Saturday, February 25, 2012

It's an Epidemic

We are experiencing an epidemic in this country. You see the signs everywhere. Literally.

The typo virus infects one out of every one Americans—at least the semi-literate ones with access to a keyboard. Many would like to think it hasn't hopped the Atlantic and infected Europe—they're just too smart over there, you know—but I think we're kidding ourselves about that. We just don't speak their funny languages well enough to recognize the symptoms.

There are all sorts of pictures floating around the Internet of people holding hand-lettered signs that mangle words. Yes, they're funny, but at least they have the excuse of lacking a spellcheck feature in their Magic Markers.

What do you make of a national magazine's Web site's story on “Essential Gear for Smart Travel” that includes a recommendation for “Tumi Wheeled Garmet Bag”? Or a New York Times opinion piece that warned of “the usual gang of fearmongerers"? Actually, I'm giving the Times the benefit of the doubt, because I'd hate to conclude that they think "fearmongerer" is a word.

Another magazine's Web site included a list of movies appropriate for Valentine's Day and included the most recent version of Pride and Prejudice with this description: "Matthew Macfadyen woes the brilliant Keira Knightley." Well, he really does "woe" her until she comes to her senses.

Also on the list was 1945's I Know Where I'm Going, in which Wendy Hiller heads to Scotland but "on the way she meets dashing navel officer Robert Livesey." I don't want to think what a "navel officer" is.

It really matters what keys, and in which order, you press when creating a written communication. Pay attention, America!

Saturday, February 18, 2012

Laissez les bons pralines rouler

Mardi Gras is almost here. I can tell because purple, green, and gold masks and beads have come out of hiding to brighten cloudy February days. So it's a good time to tackle a New Orleans-style controversy—how to pronounce "praline."

I say "praw-leen." Always have; always will. I was in college before I heard the other pronunciation—"pray-leen." Now I rarely hear anything else. It's disturbing. My handy computer dictionary does not even list a second pronunciation, smugly assuring me that "pray-leen" is correct.

On the other hand, my trusty OED and Merriam-Webster at least offer the option of the traditional Southern pronunciation. The folks at say that outside the South, "pray-leen" rules, but "a praline is what we are providing here at and the pronunciation is PRAW-leen."

That's the spirit.

Here is a recipe for traditional pralines. They're so rich, you may want to stash a few in a safe-deposit box. You're on your own if you want to make pray-leens.

1-1/3 cups sugar
2/3 cup brown sugar
1-1/3 cups water
1/8 teaspoon salt
2-3 cups pecans

Dissolve all ingredients except pecans over low heat; bring to a boil. Cover and cook about 3 minutes. Uncover and cook to 234 degrees (soft-ball stage). Remove pan from heat and cool to 110 degrees. Beat until candy thickens and loses its gloss.

Drop large spoonfuls onto to wax paper. Work quickly as it gets too thick very quickly.

[This recipe is from the yellowed pages of the copy of Joy of Cooking I received as a wedding present. And, yes, in my thinner youth, I made these wonderful pralines. Those were the days.]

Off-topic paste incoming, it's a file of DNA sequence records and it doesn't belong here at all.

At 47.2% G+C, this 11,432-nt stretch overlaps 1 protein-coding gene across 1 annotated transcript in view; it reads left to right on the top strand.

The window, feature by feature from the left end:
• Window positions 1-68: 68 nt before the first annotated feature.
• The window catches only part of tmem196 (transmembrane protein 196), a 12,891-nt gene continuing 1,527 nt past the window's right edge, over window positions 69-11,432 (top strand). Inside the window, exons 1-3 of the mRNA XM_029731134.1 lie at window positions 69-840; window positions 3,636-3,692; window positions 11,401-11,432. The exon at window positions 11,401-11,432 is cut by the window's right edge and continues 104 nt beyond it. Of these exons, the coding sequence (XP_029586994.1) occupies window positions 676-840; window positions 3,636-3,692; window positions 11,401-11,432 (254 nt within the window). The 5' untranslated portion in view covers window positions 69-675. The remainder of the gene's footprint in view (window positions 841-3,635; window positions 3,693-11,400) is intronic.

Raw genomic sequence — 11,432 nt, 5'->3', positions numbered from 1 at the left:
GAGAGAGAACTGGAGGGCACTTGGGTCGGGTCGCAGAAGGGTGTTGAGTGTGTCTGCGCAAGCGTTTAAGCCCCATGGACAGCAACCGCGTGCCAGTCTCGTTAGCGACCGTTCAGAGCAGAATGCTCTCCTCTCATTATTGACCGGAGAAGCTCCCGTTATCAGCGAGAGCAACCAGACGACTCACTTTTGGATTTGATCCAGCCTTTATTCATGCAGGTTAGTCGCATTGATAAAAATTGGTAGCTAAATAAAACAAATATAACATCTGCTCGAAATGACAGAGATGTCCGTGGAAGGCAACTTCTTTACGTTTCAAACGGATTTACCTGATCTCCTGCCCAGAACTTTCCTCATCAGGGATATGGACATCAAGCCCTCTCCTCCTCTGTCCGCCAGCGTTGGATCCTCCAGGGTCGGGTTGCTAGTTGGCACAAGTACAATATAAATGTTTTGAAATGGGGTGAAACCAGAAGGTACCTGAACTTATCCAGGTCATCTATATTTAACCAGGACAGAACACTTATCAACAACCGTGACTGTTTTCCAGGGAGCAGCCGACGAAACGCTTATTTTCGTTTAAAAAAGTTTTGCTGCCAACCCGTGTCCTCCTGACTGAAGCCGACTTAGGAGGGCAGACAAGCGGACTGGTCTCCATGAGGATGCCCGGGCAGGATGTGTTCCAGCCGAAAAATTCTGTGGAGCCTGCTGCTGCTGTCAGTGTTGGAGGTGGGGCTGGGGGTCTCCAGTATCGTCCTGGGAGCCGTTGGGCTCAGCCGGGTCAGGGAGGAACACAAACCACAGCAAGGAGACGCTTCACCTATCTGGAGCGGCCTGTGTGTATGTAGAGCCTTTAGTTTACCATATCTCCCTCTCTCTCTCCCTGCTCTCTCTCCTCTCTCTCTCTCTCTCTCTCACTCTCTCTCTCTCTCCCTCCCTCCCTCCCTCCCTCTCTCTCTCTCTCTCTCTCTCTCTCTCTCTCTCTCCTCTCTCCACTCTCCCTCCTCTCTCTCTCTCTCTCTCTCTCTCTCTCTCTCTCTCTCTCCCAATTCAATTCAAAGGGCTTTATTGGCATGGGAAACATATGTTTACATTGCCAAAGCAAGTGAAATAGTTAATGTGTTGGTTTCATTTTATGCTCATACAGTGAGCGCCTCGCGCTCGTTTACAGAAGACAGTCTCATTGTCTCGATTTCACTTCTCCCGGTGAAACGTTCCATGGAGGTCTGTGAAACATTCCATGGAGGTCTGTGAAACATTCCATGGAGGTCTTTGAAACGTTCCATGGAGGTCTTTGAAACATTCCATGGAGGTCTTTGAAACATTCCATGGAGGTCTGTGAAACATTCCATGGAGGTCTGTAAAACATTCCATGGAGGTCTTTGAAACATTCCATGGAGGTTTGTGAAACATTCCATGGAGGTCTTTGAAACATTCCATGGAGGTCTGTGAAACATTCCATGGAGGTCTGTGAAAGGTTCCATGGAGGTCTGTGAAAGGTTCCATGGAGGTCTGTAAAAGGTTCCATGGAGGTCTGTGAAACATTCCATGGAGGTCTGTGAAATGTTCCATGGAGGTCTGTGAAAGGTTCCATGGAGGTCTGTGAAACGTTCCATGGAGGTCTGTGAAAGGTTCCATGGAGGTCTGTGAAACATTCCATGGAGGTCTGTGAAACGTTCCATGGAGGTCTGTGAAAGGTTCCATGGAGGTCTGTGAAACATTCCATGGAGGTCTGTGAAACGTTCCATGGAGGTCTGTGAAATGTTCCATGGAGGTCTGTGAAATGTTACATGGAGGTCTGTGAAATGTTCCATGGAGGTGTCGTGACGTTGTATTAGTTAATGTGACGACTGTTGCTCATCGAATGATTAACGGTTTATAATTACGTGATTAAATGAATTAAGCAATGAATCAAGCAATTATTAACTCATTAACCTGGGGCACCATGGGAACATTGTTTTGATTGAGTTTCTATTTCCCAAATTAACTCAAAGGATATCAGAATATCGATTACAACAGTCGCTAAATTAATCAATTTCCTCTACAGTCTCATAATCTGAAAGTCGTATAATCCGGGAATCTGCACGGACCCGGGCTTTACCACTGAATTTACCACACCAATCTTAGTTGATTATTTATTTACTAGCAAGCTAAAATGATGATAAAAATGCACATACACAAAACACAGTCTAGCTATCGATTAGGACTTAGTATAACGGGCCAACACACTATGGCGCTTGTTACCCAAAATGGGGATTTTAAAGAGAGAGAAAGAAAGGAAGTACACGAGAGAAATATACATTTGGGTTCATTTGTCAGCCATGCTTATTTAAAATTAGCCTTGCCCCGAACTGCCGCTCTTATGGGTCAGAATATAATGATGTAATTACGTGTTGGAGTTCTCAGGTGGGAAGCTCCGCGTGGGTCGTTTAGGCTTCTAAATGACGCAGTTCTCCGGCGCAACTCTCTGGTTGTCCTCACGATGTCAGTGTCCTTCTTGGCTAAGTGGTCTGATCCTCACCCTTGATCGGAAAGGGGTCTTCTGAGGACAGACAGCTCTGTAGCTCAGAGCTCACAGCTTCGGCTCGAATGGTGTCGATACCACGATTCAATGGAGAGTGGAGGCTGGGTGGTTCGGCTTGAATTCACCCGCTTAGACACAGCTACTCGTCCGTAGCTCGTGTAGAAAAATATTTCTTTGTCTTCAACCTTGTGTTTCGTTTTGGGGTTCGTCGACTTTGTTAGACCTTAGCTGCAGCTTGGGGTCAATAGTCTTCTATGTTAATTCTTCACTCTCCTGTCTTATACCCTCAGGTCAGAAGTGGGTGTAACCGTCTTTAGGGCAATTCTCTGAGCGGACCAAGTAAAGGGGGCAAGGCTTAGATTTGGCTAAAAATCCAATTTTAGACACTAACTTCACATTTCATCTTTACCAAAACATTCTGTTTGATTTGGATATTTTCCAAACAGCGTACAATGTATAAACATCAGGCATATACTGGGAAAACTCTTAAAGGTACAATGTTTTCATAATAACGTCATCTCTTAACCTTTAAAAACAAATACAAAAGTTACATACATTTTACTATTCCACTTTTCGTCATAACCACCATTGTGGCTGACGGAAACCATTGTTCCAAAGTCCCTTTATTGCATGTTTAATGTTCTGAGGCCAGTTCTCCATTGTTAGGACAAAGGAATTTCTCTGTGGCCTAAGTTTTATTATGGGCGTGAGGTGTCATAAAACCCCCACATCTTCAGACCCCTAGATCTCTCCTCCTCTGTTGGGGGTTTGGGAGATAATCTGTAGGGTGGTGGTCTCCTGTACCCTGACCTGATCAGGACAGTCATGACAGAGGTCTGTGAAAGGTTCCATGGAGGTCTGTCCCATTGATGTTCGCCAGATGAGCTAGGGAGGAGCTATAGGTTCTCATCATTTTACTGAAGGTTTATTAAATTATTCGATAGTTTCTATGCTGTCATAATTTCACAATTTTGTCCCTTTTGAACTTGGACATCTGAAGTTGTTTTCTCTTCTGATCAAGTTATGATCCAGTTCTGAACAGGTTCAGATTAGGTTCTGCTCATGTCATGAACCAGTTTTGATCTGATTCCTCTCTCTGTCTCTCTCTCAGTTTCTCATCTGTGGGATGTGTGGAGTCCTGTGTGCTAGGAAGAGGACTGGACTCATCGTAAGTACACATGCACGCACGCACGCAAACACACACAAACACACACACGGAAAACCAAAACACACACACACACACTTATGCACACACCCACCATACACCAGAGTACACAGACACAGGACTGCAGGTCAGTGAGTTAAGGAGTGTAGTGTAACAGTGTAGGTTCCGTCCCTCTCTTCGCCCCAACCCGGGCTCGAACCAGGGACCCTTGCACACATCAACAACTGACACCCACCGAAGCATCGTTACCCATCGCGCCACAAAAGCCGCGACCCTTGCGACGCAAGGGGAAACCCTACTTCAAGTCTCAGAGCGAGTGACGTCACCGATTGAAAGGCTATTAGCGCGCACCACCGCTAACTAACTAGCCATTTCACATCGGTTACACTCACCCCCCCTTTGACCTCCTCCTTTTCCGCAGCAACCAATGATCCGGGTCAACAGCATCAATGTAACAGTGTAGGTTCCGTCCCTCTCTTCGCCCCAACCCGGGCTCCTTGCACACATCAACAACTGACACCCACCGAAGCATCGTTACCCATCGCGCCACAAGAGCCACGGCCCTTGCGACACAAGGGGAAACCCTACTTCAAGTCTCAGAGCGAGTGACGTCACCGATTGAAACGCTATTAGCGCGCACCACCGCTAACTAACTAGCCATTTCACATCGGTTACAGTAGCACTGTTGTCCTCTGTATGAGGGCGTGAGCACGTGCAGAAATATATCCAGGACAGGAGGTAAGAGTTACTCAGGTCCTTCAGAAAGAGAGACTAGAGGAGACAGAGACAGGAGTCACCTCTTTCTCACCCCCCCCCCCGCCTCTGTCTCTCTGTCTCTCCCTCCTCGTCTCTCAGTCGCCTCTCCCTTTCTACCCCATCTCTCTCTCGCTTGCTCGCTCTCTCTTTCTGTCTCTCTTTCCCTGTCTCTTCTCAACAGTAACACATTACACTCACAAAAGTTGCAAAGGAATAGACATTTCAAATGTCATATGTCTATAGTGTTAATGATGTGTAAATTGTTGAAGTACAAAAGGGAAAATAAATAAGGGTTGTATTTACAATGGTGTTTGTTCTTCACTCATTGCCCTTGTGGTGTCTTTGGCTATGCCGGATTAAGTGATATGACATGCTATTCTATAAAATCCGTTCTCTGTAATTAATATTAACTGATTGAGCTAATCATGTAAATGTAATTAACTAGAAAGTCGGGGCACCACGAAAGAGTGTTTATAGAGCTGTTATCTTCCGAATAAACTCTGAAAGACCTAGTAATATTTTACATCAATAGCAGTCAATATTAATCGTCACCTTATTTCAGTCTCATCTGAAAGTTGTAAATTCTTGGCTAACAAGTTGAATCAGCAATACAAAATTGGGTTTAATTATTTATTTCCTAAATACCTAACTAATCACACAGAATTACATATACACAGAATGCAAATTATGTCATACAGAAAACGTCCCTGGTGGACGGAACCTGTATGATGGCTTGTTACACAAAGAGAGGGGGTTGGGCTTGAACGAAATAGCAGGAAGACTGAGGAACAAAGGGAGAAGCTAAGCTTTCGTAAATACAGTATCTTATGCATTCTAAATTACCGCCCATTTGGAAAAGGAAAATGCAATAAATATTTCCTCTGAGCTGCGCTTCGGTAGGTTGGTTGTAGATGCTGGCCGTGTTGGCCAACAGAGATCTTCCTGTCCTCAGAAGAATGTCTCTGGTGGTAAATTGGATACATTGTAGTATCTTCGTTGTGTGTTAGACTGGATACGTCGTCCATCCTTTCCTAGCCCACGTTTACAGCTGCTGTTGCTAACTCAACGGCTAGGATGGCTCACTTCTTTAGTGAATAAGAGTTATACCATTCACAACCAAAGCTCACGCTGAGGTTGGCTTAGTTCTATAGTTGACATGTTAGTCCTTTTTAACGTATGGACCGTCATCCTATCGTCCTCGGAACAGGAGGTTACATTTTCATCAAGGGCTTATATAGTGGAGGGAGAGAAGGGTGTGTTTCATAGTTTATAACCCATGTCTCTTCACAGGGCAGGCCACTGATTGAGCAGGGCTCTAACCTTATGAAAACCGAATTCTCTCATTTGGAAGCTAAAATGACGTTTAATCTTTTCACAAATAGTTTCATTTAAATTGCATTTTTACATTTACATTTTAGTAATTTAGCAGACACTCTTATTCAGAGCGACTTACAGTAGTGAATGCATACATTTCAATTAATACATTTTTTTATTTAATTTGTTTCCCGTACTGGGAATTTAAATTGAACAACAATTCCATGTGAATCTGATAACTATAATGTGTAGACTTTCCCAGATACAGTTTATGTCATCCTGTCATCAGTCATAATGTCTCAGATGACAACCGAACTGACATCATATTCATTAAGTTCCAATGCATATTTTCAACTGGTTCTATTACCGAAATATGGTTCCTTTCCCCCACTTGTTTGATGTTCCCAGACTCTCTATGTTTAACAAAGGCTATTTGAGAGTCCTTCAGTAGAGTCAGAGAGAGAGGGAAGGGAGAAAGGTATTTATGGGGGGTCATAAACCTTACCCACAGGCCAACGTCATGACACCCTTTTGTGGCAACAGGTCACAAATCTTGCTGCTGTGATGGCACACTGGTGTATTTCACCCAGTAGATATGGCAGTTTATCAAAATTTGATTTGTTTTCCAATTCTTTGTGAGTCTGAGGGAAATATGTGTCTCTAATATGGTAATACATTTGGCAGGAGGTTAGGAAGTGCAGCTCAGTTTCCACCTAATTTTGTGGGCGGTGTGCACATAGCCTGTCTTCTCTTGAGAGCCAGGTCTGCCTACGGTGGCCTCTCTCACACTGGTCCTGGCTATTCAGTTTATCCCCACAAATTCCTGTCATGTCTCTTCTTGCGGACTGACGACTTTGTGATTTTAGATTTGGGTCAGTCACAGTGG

Friday, February 10, 2012

Who Will Edit the Editors?

Roman poet Juvenal asked "Quis custodiet ipsos custodes?" Who will guard the guardians? Here was a guy who understood human nature. In this time when we so often defer to experts, it's good to keep in mind that we are all caught in the snare of feeble humanity. Even those experts.

I've been reminded of this bit of wisdom lately while visiting blogs on writing. Sure, anybody can put their two cents out into the blogosphere ("Right you are, Word Crank!"), but if you're writing about writing, wouldn't you think you'd try to write right?

Don't misunderstand. I'm not pointing a shocked finger and saying "How dare you, sir?" In many cases I know how they dare—it was a mental blip that spellcheck was unable to detect. This happens to me, too. Yes. (I know you're stunned.)

That's what happened to a guy who has an excellent blog that calls the Writer's Digest Web site its home. You can't have a better platform than that, for credibility and traffic. Even so, he wrote: "Plus, remember this key tenant of marketing: …"

Is the key tenant the guy in the corner office? Don't all the tenants have keys?

Other mistakes are harder to explain. Actually they are easy to explain. They are just harder to forgive.

Here's a published author analyzing the appeal of cozy mysteries: "The heroes are real people, ordinary citizens like you or I…" Ick. I know we hear this horrendous misuse of the first person pronoun a lot these days, but come on, writers. We're better than that.

Now this one I have a harder time understanding: "I'm currently looking for anybody who is in the process of promoting their first novel, either through a mainstream publishing house or through the self-publishing route, who would be willing to share a little bit about themself…"

Themself? Spellcheck would definitely catch that. As I write it, it has put an angry dotted line beneath this pseudo-word.

Letting that ridiculous mistake make it onto the Information Superhighway is like walking out the front door with your shoes on the wrong feet and your dress on backwards. Sure, you're dressed, but you're not inspiring confidence.